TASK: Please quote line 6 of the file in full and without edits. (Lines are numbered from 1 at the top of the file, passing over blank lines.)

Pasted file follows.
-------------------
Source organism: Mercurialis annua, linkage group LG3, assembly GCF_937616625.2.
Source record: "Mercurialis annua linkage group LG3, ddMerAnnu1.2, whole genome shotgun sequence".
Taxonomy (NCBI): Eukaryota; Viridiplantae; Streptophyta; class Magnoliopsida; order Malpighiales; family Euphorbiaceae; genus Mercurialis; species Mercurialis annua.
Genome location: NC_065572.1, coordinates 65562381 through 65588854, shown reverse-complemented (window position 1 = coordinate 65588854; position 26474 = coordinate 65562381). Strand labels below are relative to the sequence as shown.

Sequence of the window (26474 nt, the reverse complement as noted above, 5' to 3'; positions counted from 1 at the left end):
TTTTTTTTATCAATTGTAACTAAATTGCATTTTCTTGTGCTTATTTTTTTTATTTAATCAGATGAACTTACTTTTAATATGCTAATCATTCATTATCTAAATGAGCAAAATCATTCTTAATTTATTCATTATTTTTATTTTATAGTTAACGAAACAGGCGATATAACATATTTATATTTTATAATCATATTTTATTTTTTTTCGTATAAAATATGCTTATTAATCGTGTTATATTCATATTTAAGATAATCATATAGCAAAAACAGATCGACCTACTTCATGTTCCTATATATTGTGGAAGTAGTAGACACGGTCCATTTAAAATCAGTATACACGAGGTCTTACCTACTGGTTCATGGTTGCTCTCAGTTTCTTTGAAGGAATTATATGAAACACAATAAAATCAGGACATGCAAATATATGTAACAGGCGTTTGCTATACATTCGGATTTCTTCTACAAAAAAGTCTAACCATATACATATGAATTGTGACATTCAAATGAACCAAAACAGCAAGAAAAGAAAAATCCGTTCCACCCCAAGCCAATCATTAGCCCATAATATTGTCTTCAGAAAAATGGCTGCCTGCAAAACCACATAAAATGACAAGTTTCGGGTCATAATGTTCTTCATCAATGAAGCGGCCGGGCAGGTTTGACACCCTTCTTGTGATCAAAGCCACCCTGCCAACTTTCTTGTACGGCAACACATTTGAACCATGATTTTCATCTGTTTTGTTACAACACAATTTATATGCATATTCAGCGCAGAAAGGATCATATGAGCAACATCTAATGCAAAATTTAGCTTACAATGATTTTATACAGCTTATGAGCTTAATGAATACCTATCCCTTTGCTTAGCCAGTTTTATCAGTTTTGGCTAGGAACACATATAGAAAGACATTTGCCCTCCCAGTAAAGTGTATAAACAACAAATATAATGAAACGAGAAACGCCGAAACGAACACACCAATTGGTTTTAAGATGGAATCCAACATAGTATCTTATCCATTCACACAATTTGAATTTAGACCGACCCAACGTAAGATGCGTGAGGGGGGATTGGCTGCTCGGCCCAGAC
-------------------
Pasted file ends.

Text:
TTTTTTTTATCAATTGTAACTAAATTGCATTTTCTTGTGCTTATTTTTTTTATTTAATCAGATGAACTTACTTTTAATATGCTAATCATTCATTATCTAAATGAGCAAAATCATTCTTAATTTATTCATTATTTTTATTTTATAGTTAACGAAACAGGCGATATAACATATTTATATTTTATAATCATATTTTATTTTTTTTCGTATAAAATATGCTTATTAATCGTGTTATATTCATATTTAAGATAATCATATAGCAAAAACAGATCGACCTACTTCATGTTCCTATATATTGTGGAAGTAGTAGACACGGTCCATTTAAAATCAGTATACACGAGGTCTTACCTACTGGTTCATGGTTGCTCTCAGTTTCTTTGAAGGAATTATATGAAACACAATAAAATCAGGACATGCAAATATATGTAACAGGCGTTTGCTATACATTCGGATTTCTTCTACAAAAAAGTCTAACCATATACATATGAATTGTGACATTCAAATGAACCAAAACAGCAAGAAAAGAAAAATCCGTTCCACCCCAAGCCAATCATTAGCCCATAATATTGTCTTCAGAAAAATGGCTGCCTGCAAAACCACATAAAATGACAAGTTTCGGGTCATAATGTTCTTCATCAATGAAGCGGCCGGGCAGGTTTGACACCCTTCTTGTGATCAAAGCCACCCTGCCAACTTTCTTGTACGGCAACACATTTGAACCATGATTTTCATCTGTTTTGTTACAACACAATTTATATGCATATTCAGCGCAGAAAGGATCATATGAGCAACATCTAATGCAAAATTTAGCTTACAATGATTTTATACAGCTTATGAGCTTAATGAATACCTATCCCTTTGCTTAGCCAGTTTTATCAGTTTTGGCTAGGAACACATATAGAAAGACATTTGCCCTCCCAGTAAAGTGTATAAACAACAAATATAATGAAACGAGAAACGCCGAAACGAACACACCAATTGGTTTTAAGATGGAATCCAACATAGTATCTTATCCATTCACACAATTTGAATTTAGACCGACCCAACGTAAGATGCGTGAGGGGGGATTGGCTGCTCGGCCCAGAC